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18 Variations on an Original Romantic Theme

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Genre: Marimba (4-mallet)
# of Players: 1
Level: Medium Difficult | Duration: 12:00
Publisher: C. Alan Publications | Copyright: 2009

Download mp3 | Click on images to left for score sample

Price:
$22.00
Item #:
16550
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Notes & Instrumentation
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  • Notes & Instrumentation

    This theme and variations was composed with the piano compositions of Liszt, Rachmaninov, and other Romantic era composers in mind. in homage to the great Romantic era solo compositions, it should be approached with an eye for flair, creative flexibility, and a certain amount of reckless abandon.

    Genre: Marimba (4-mallet) | # of Players: 1
    Level: Medium Difficult | Duration: 12:00

    Instrumentation
    Marimba (5-octave)

    Program Notes
    I composed this work with the piano compositions of Liszt, Rachmaninov, and other Romantic era composers in mind. I hope that this work does justice to the Theme and Variations form and pleases both performers and their audiences through the variety of ways I’ve treated the theme—and the instrument!

    The duration of this piece will depend greatly upon the temperament, style and technique of the performer, but will probably last around twelve minutes as a rule. If the work is too lengthy for a program, one possible sequence (lasting perhaps seven to eight minutes) is using the Theme and only these variations: III, IV, VI, VII, IX, XIII, XIV, XV, XVI, and XVIII, followed by the Finale in full.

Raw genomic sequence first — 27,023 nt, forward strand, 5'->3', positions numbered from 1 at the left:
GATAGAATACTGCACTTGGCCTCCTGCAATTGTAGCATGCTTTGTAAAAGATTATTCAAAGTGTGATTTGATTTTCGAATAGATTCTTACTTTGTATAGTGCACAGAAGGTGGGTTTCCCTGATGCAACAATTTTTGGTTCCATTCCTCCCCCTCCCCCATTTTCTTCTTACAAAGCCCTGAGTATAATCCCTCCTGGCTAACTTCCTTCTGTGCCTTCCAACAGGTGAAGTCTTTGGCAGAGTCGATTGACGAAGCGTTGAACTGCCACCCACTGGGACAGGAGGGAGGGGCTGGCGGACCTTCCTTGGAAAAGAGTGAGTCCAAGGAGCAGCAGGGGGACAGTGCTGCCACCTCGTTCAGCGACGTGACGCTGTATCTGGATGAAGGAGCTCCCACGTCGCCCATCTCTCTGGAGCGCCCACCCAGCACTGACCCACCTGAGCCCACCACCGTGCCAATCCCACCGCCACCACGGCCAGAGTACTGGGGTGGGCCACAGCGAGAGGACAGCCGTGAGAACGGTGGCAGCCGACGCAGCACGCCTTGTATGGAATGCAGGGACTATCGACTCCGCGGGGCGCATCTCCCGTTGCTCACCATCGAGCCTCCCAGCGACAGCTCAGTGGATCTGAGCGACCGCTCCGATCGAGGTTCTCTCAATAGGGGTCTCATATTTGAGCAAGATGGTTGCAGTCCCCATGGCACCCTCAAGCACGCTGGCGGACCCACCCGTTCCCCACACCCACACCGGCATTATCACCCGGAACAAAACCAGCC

I have several specific suggestions regarding the score:
    - In variation VIII the performer may choose to ignore the repeat and proceed directly to the second ending.
    - Variation XV was written with the “three-hand” piano technique of Thalberg and Liszt in mind, so the notes with dual stems should be treated as the primary melody, occurring in the middle register surrounded on either side by accompaniment arpeggiations.
    - Staccato articulations should generally be played as dead-strokes.
    - There is no need to treat the tempo markings as sacred – my usage of fairly descriptive Italian terminology in this piece is a half-joking tribute to the flowery markings common throughout the Romantic era and is a marked contrast from my own general preference for plain and direct English-language score indications.

    Finally, in homage to the great Romantic era solo compositions, this work should be approached with an eye for flair, creative flexibility, and a certain amount of reckless abandon. I look forward to hearing many different interpretations of the piece from some of today’s finest marimba players.

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